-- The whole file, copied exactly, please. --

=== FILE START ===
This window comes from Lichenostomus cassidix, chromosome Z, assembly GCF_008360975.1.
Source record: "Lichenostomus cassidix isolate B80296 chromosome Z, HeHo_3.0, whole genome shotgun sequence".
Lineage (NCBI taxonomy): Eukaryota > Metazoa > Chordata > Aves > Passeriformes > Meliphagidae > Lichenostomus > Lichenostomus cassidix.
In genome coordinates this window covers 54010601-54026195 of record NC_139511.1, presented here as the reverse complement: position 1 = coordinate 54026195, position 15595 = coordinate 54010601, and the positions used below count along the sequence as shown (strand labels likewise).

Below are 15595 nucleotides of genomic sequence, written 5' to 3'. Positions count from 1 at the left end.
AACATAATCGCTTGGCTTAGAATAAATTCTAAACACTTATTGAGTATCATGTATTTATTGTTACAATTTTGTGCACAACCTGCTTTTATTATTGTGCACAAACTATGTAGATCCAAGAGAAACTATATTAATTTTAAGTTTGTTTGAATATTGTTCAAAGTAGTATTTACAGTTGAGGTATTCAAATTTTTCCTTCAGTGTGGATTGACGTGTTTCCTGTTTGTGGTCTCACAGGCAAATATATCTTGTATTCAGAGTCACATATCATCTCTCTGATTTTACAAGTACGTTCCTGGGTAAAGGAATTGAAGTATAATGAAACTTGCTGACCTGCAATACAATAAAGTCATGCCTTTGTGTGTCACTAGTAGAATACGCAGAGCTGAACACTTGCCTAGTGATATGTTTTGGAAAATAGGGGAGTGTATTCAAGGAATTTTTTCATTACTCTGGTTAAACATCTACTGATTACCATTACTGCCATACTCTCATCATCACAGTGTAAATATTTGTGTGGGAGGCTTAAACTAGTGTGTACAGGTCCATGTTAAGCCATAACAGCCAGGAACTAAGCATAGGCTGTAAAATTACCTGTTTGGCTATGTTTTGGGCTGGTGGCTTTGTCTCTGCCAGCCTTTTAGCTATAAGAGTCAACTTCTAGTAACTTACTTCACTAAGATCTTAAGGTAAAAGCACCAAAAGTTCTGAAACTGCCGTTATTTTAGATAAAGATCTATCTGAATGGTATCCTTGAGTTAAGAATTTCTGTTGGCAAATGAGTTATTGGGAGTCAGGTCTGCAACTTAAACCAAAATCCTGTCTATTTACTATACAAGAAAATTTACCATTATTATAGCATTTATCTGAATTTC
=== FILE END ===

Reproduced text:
This window comes from Lichenostomus cassidix, chromosome Z, assembly GCF_008360975.1.
Source record: "Lichenostomus cassidix isolate B80296 chromosome Z, HeHo_3.0, whole genome shotgun sequence".
Lineage (NCBI taxonomy): Eukaryota > Metazoa > Chordata > Aves > Passeriformes > Meliphagidae > Lichenostomus > Lichenostomus cassidix.
In genome coordinates this window covers 54010601-54026195 of record NC_139511.1, presented here as the reverse complement: position 1 = coordinate 54026195, position 15595 = coordinate 54010601, and the positions used below count along the sequence as shown (strand labels likewise).

Below are 15595 nucleotides of genomic sequence, written 5' to 3'. Positions count from 1 at the left end.
AACATAATCGCTTGGCTTAGAATAAATTCTAAACACTTATTGAGTATCATGTATTTATTGTTACAATTTTGTGCACAACCTGCTTTTATTATTGTGCACAAACTATGTAGATCCAAGAGAAACTATATTAATTTTAAGTTTGTTTGAATATTGTTCAAAGTAGTATTTACAGTTGAGGTATTCAAATTTTTCCTTCAGTGTGGATTGACGTGTTTCCTGTTTGTGGTCTCACAGGCAAATATATCTTGTATTCAGAGTCACATATCATCTCTCTGATTTTACAAGTACGTTCCTGGGTAAAGGAATTGAAGTATAATGAAACTTGCTGACCTGCAATACAATAAAGTCATGCCTTTGTGTGTCACTAGTAGAATACGCAGAGCTGAACACTTGCCTAGTGATATGTTTTGGAAAATAGGGGAGTGTATTCAAGGAATTTTTTCATTACTCTGGTTAAACATCTACTGATTACCATTACTGCCATACTCTCATCATCACAGTGTAAATATTTGTGTGGGAGGCTTAAACTAGTGTGTACAGGTCCATGTTAAGCCATAACAGCCAGGAACTAAGCATAGGCTGTAAAATTACCTGTTTGGCTATGTTTTGGGCTGGTGGCTTTGTCTCTGCCAGCCTTTTAGCTATAAGAGTCAACTTCTAGTAACTTACTTCACTAAGATCTTAAGGTAAAAGCACCAAAAGTTCTGAAACTGCCGTTATTTTAGATAAAGATCTATCTGAATGGTATCCTTGAGTTAAGAATTTCTGTTGGCAAATGAGTTATTGGGAGTCAGGTCTGCAACTTAAACCAAAATCCTGTCTATTTACTATACAAGAAAATTTACCATTATTATAGCATTTATCTGAATTTC